Total RNA was extracted using TRIzol® reagent (Invitrogen, Carlsbad, CA, USA). Total RNA was reverse transcribed into cDNA and qPCR was subsequently performed. The following thermocycling conditions were used for the qPCR: 40 cycles at 94 °C for 30 sec, 55 °C for 30 sec and 72 °C for 90 sec. The following primers pairs were used for qPCR: Kruppel-like factor 3 (KLF3) forward, 5'-CTCATGGTCTCCTTATCGGAGG-3' and reverse, 5'-TGTCCTCTGTGGTTCGATCCCA-3'; U6 forward, 5'- GACTATCATATGCTTACCGT-3' and reverse, 5'-AACGCTTCACGAATTTGCGT-3'; miR-365a-3p forward, 5'-GCCCCTAAAAATCCTT-3' and reverse, 5'- GTGCAGGGTCCGAGGT-3'; and β-actin forward, 5'- CACCATTGGCAATGAGCGGTTC-3' and reverse, 5'- AGGTCTTTGCGGATGTCCACGT-3'.
Total protein was extracted from tissues or cells using RIPA lysis buffer (Beyotime Institute of Biotechnology, Shanghai, China). Total protein was quantified using a BCA protein assay kit (Beyotime Institute of Biotechnology, Shanghai, China) and 30 μg protein/lane was separated via 10% SDS-PAGE. The separated proteins were subsequently transferred onto PVDF membranes (EMD Millipore, Bedford, MA, USA,) and blocked with TBS containing 5% skimmed milk for 2 h at room temperature. The membranes were then incubated with an anti-KLF3 primary antibody (Abcam; cat. no. ab154531; 1:1,000, Cambridge, UK) at 4 °C overnight. Following primary antibody incubation, the membranes were rinsed with TBS-Tween 20 buffer solution (Sigma-Aldrich; Merck KGaA) and incubated with a secondary antibody (Abcam; cat. no. ab205718; 1:2,000, Cambridge, UK) for 1 h at room temperature. Protein bands were visualized using enhanced chemiluminescence and densitometric analysis was performed using Quantity One software (Bio-Rad Laboratories, Inc, CA, USA).
Cells were treated with different concentrations of fluorouracil (0, 10, 20, 30, 40, 50, 60, 70 or 80 g/ml), cisplatin (0, 5, 10, 15, 20, 25, 30, 35 or 40 µM) or doxorubicin (0, 0.25, 0.5, 1, 2, 4, 6 or 12 µM) for 4 h, then washed with PBS and fixed overnight in 75% ethanol at -20 °C. Following overnight incubation, the cells were incubated with Annexin V-FITC (Thermo, Waltham, Massachusetts, USA) and propidium iodide (Sigma-Aldrich, St. Louis, Missouri, USA) for 20 min at room temperature. Apoptotic cells were analyzed using flow cytometry (FACScan™; BD Biosciences, San Jose, California, USA).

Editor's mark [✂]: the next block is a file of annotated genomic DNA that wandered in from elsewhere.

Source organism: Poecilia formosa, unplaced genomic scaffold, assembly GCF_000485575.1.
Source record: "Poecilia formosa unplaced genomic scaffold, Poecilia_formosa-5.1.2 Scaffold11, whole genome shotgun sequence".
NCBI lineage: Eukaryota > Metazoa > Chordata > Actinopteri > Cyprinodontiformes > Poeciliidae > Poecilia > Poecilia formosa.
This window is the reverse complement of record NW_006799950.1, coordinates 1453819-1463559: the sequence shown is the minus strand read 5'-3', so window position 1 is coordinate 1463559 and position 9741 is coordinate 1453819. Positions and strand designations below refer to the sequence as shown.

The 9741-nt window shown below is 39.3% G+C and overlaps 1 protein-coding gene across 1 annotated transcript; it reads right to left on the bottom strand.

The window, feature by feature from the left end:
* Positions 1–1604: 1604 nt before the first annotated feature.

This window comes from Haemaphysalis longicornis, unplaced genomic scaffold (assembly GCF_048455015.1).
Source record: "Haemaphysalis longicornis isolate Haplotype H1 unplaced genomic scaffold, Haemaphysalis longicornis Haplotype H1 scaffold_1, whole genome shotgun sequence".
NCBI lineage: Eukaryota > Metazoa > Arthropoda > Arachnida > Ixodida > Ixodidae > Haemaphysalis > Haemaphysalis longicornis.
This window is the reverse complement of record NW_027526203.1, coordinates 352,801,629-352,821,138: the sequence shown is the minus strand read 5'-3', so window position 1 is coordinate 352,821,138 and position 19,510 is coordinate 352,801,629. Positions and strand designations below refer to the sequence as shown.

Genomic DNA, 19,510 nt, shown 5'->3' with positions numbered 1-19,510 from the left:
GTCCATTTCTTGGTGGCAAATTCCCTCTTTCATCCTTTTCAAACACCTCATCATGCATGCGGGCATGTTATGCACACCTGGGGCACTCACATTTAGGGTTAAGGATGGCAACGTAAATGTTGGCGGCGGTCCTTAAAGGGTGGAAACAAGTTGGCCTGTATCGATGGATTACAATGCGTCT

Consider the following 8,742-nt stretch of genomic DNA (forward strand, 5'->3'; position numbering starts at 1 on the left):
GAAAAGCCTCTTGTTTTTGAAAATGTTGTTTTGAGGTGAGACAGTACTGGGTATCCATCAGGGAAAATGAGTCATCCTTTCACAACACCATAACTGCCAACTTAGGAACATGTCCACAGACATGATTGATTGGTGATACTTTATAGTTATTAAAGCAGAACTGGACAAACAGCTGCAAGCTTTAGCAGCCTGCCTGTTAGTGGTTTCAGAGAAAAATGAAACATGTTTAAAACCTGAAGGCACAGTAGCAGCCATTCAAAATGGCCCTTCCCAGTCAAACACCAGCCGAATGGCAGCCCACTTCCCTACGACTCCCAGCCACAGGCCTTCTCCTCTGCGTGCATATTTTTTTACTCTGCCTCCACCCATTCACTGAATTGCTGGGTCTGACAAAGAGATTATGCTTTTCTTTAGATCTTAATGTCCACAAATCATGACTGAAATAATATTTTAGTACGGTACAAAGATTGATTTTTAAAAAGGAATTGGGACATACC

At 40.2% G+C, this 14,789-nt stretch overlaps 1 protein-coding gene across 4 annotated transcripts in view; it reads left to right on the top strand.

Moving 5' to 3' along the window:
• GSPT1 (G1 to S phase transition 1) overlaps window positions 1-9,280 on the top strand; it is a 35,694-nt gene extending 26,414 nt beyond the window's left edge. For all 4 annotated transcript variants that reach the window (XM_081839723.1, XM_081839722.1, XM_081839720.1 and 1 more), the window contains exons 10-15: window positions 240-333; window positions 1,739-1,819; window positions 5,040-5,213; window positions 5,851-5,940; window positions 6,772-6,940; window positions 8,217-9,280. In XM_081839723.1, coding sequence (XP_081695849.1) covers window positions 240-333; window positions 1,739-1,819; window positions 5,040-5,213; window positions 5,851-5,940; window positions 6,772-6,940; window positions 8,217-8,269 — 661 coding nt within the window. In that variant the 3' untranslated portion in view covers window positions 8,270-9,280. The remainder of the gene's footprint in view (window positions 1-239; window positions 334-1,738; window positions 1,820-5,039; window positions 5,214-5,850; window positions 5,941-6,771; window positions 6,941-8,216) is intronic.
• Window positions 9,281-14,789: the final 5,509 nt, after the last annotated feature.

Cells were treated as described for flow cytometric analysis. Then, 5×104 transfected cells were plated into the upper chamber of a Transwell plate (pore size, 8-μm; Corning, Inc.). The lower chambers were filled with medium supplemented with 10% FBS (Gibco, Langley, OK, USA). Following incubation for 48 h at 37 °C with 5% CO2, the cells were fixed with 70% ethanol for 30 min and stained with 0.1% crystal violet for 20 min. The number of cells in the lower chamber was counted in 10 randomly selected fields of view/sample using a microscope (Leica Microsystems GmbH).
After digestion with trypsin, 1×105 SW480 and LOVO cells were plated into 24-well plates prior to transfection. Wild-type (WT) or mutant (MUT) 3'-untranslated region (UTR) sequences of KLF3 were cloned into plasmids. Subsequently, cells were transfected with either WT- or MUT-KLF3 3'-UTR plasmids and miR-NC or miR-365a-3p inhibitor/mimic using transfection reagent diluted in culture medium for 48 h. The transfection efficiencies were evaluated using a fluorescence microscope (Leica Microsystems GmbH).
Statistical analysis was performed using SPSS 22.0 software (IBM Corp.), and GraphPad Prism version X software (GraphPad Software, Inc.) was used to generate the figures. Statistical differences between two groups were determined using a Student's t-test. Correlation analysis was performed using Pearson's correlation analysis, and a χ2 test was used to analyze classification data. P<0.05 was considered to indicate a statistically significant difference.